Instead of eliminating the many federal petroleum subsidies, totalling almost $1.3 billion annually, the Trudeau government has locked some in until 2025. Direct government gifts to the fossil fuel sector top $3.3 billion when provincial subsidies are included - an amount that works out to about $19 per tonne of CO2 emissions or $237 per Canadian household.
Photo: Kinder Morgan's compound in Vancouver's inner harbour cordoned off with razor wire, the stuff that's usually found at concentration camps and prisons. Nice touch. Lets us know where we stand. Keeps us in our place - even on our waters.
This is further proof that Trudeau has been lying to us.
Is there a comprehensive list of Trudeau's reneged policies?
Yes and if you factor in the billions of litres of FREE water they get its even worse. I can't wait until the tarsands final death heave and all the resulting "Sequoia Resources"where companies walk away from their very limited responsibilities leaving Alberta taxpayers on the hook. How long before they come begging the feds for handouts. Solar will be killing the oil industry sooner than people think.
If somebody is maintaining such a list, Toby, I've not heard of it. How could such a list ever be accurate? This is a guy who panders. He says what he perceives we want to here and does it with great sincerity and then simply fails to deliver, sometimes with an utterly disingenuous and cursory apology.
I have reluctantly come to realize that with Trudeau, as with Trump, you're best to ignore what he says and focus on what he does instead. That's made the easier when you realize that, on his list of priorities, his personal political fortunes routinely come ahead of the interests of the country and our people.
Trudeau is bereft of the leadership skills and talent needed to handle the enormous challenges of the day and so he shrinks them to something he finds manageable. A fine example of that is his laughable carbon-pricing policy.
@ JasonS - I hope your prediction about solar displacing fossil energy comes to pass. It should but there is something in the order of 27 trillion dollars of proven fossil reserves on stock markets and bourses around the world. Much of that wealth has been subscribed by institutional lenders, banks and pension funds. Writing that off will cause enormous economic dislocation, utter chaos. The energy giants know it. Governments know it. They're playing for keeps - short-term to be sure - but it is powerful enough that they're willing to keep ignoring the long-term consequences they're triggering.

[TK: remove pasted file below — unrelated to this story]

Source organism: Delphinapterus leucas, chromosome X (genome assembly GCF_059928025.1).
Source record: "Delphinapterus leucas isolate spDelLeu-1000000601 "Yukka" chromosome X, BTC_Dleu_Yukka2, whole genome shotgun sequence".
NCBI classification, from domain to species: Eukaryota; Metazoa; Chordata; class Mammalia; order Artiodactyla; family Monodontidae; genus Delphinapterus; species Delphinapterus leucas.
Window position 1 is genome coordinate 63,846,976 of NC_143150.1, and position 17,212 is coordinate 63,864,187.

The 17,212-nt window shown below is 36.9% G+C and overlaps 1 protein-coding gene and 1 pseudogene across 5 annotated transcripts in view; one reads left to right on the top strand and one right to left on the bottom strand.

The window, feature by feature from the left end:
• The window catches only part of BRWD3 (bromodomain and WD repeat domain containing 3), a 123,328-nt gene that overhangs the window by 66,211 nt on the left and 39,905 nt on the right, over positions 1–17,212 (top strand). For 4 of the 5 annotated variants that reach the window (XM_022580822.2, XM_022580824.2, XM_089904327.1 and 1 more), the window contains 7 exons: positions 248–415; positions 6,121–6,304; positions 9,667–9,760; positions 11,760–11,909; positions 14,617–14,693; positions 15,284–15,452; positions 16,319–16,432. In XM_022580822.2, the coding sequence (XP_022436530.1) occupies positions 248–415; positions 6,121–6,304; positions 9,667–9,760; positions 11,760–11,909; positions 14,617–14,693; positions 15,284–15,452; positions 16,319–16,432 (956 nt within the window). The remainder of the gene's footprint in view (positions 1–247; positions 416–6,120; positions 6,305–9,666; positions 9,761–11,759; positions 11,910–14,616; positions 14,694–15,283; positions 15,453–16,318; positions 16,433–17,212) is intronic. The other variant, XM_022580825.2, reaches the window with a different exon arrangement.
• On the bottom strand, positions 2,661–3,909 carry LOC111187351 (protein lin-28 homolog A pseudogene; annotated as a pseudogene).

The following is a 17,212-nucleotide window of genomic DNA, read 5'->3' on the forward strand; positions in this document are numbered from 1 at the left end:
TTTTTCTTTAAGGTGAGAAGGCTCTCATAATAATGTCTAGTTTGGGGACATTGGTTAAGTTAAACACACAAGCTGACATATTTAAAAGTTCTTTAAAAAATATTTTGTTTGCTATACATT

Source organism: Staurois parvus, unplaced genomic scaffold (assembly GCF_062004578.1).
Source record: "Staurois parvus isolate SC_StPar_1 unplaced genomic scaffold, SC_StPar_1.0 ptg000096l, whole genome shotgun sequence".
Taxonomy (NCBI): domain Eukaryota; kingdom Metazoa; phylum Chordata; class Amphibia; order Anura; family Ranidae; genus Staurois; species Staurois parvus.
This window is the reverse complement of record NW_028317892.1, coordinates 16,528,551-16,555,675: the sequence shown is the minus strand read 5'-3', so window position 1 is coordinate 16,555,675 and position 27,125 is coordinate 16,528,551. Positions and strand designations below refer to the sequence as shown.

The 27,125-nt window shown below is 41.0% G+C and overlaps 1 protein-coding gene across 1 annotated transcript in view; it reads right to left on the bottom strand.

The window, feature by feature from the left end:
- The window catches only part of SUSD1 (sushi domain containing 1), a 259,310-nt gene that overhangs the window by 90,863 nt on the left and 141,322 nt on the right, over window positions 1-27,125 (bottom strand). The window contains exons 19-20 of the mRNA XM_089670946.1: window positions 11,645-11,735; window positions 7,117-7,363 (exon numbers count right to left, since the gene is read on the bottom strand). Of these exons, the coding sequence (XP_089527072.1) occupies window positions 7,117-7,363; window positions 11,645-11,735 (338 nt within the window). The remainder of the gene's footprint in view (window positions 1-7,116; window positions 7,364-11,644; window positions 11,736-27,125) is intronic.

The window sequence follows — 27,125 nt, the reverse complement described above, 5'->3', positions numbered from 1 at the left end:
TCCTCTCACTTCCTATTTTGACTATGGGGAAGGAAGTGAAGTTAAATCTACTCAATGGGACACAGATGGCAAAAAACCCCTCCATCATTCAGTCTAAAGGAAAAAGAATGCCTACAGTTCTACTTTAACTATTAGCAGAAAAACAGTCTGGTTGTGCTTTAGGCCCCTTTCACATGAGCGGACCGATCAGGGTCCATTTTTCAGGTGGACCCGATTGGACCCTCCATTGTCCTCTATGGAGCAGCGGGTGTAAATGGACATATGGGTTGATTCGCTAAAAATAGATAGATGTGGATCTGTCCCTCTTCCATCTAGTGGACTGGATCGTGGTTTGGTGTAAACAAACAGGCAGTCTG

The stonewalling on subsidies is very worrying, Mound. It tells me the pipeline and oil and gas companies have some sweetheart subsidies Trudeau doesn't want us knowing about.
As I explained in an earlier post, there's no business case for the KXL or TM pipelines. That means they won't be built without subsidies. But if Canadians knew how much they were paying for each pipeline job, they'd hit the roof. I bet the feds are also on the hook if the pipelines don't go ahead.
I expect we'll eventually learn that Trudeau and Morneau's P3 infrastructure bank is a ruse to shift these subsidies off the Fed's books and onto the private banks' books, where they can't be subject to detailed questioning in parliament or pesky FOIA requests. Naturally, this secrecy doesn't come free, and the banks will make a healthy profit while Canadians are kept in the dark. Win, win for our neoliberal overlords.
What's also galling, Cap, are the hidden or indirect subsidies that the IMF used in calculating that the real level of subsidies exceeds $40-billion annually for Canada and some $5.3 trillion globally. There are massive real costs that our governments treat as externalities to keep them off the books that are, in reality, merely deferred liabilities that will be passed on to future generations. It's a con game and our smart young man, Trudeau, is every bit as adept at it as his predecessor, the evil Harper.